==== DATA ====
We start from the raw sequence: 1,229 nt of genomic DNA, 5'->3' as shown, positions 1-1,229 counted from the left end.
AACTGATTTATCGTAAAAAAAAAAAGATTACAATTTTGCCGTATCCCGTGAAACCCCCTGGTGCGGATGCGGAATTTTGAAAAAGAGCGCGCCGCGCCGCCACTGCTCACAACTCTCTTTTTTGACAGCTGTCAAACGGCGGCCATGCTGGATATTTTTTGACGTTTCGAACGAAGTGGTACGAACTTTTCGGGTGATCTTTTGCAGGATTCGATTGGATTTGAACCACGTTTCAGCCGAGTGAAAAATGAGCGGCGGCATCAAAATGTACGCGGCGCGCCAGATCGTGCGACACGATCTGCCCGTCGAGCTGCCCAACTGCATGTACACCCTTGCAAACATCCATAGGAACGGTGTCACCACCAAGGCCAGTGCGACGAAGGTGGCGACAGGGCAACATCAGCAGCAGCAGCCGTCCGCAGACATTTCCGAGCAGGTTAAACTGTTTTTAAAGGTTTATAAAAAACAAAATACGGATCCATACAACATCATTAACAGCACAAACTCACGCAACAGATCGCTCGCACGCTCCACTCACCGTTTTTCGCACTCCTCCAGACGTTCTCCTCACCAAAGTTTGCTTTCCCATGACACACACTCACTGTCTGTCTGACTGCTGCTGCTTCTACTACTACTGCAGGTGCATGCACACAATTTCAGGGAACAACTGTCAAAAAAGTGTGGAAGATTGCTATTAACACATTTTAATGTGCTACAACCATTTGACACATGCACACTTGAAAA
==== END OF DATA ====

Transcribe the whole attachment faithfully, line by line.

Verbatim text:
We start from the raw sequence: 1,229 nt of genomic DNA, 5'->3' as shown, positions 1-1,229 counted from the left end.
AACTGATTTATCGTAAAAAAAAAAAGATTACAATTTTGCCGTATCCCGTGAAACCCCCTGGTGCGGATGCGGAATTTTGAAAAAGAGCGCGCCGCGCCGCCACTGCTCACAACTCTCTTTTTTGACAGCTGTCAAACGGCGGCCATGCTGGATATTTTTTGACGTTTCGAACGAAGTGGTACGAACTTTTCGGGTGATCTTTTGCAGGATTCGATTGGATTTGAACCACGTTTCAGCCGAGTGAAAAATGAGCGGCGGCATCAAAATGTACGCGGCGCGCCAGATCGTGCGACACGATCTGCCCGTCGAGCTGCCCAACTGCATGTACACCCTTGCAAACATCCATAGGAACGGTGTCACCACCAAGGCCAGTGCGACGAAGGTGGCGACAGGGCAACATCAGCAGCAGCAGCCGTCCGCAGACATTTCCGAGCAGGTTAAACTGTTTTTAAAGGTTTATAAAAAACAAAATACGGATCCATACAACATCATTAACAGCACAAACTCACGCAACAGATCGCTCGCACGCTCCACTCACCGTTTTTCGCACTCCTCCAGACGTTCTCCTCACCAAAGTTTGCTTTCCCATGACACACACTCACTGTCTGTCTGACTGCTGCTGCTTCTACTACTACTGCAGGTGCATGCACACAATTTCAGGGAACAACTGTCAAAAAAGTGTGGAAGATTGCTATTAACACATTTTAATGTGCTACAACCATTTGACACATGCACACTTGAAAA